On January 11, 1993, a group of Filipino applicants for naturalization under § 405 of the Immigration Act of 1990 (IMMACT), Pub. L. No. 101-649 filed a class action lawsuit in the U.S. District Court for the Central District of California to challenge the way in which veterans could prove their ...
read more >
On January 11, 1993, a group of Filipino applicants for naturalization under § 405 of the Immigration Act of 1990 (IMMACT), Pub. L. No. 101-649 filed a class action lawsuit in the U.S. District Court for the Central District of California to challenge the way in which veterans could prove their qualifying military service in the Filipino army. § 405 of IMMACT provided for naturalization of those who served in one of the Philippine military organizations listed in § 405. The INS contended that proof of such qualifying service must have been made by way of a certificate from the United States Army. Plaintiffs contended that a number of Philippino veterans were improperly omitted from the lists kept by the Army in St. Louis and therefore, they were entitled to prove their military service by other means.
Plaintiffs moved for a preliminary injunction, which the District Court (Stephen V. Wilson) denied. Appellants appealed.
The Ninth Circuit Court of appeals reversed. The Court relied on Almero v. I.N.S., 18 F.3d 757 (9th Cir. 1994), which was consolidated with this case for the purpose of oral argument. In Almero, the Ninth Circuit held that under § 405 of IMMACT, veterans were not required to prove their military service solely by certificate from the United States Army, but could instead use documents from executive department under which they served, including Philippine government records. The case was remanded with instructions to the district court to grant a preliminary injunction and to take such other actions as consistent with Almero. Serquina v. U.S., 19 F.3d 29, 1994 WL 76306 (9th Cir. 1994).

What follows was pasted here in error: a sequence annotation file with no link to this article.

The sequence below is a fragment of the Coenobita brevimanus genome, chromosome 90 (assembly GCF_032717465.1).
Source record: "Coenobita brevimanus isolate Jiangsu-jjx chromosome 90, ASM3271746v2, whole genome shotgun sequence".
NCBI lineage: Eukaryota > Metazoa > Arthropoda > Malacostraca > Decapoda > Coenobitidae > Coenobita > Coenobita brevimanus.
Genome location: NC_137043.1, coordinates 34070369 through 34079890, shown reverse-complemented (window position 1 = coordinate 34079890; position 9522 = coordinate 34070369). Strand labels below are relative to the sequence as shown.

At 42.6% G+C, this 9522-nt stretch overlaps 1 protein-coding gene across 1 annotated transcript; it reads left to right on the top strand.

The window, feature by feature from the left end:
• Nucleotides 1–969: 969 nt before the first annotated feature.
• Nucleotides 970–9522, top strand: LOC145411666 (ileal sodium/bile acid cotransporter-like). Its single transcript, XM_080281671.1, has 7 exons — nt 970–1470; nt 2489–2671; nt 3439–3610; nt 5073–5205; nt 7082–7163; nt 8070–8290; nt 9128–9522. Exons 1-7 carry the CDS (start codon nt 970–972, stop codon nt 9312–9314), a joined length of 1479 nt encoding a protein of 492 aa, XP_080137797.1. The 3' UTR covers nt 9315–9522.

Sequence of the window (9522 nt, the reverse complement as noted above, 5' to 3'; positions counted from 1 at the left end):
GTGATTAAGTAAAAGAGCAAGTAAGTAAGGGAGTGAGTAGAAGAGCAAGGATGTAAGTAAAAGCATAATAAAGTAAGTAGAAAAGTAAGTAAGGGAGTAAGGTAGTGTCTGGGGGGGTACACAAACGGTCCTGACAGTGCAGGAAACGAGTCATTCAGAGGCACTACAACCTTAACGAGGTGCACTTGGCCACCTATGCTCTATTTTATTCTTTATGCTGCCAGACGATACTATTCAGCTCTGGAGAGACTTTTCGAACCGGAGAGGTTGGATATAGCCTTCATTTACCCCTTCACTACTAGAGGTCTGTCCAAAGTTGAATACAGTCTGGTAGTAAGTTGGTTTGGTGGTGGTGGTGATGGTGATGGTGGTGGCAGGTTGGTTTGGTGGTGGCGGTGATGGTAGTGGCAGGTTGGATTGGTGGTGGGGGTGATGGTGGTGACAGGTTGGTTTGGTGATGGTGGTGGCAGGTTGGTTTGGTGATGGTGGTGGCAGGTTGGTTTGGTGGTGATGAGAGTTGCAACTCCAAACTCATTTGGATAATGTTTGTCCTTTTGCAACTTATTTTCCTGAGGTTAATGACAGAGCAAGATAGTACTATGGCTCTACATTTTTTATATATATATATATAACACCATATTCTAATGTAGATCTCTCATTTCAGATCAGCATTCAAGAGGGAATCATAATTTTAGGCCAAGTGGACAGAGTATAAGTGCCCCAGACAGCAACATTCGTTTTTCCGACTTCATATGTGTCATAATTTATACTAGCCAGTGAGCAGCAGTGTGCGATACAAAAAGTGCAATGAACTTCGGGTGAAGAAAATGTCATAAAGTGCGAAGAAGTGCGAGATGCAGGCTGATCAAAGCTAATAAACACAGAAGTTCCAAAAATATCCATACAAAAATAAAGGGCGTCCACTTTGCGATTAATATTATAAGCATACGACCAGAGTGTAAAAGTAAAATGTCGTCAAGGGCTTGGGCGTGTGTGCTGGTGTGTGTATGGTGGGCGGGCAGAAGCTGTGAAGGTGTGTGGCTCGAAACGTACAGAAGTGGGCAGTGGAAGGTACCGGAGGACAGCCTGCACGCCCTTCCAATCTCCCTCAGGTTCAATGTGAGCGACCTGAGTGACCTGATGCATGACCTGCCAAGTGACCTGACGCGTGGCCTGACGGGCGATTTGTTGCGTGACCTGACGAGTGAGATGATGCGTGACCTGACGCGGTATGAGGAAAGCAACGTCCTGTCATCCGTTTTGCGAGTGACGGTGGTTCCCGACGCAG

On remand, the District Court (Judge Wilson) issued a preliminary injunction in September 1994, which it subsequently modified and made permanent. From September 1994 through June 1998, the government filed numerous status reports to update the Court as to its compliance with the injunction.
On July 1, 1998, the District Court granted the parties' joint motion for final approval of a stipulated settlement agreement & dismissal of the case. All previously issued injunctive orders were vacated and the case was closed.Dan Dalton - 10/21/2007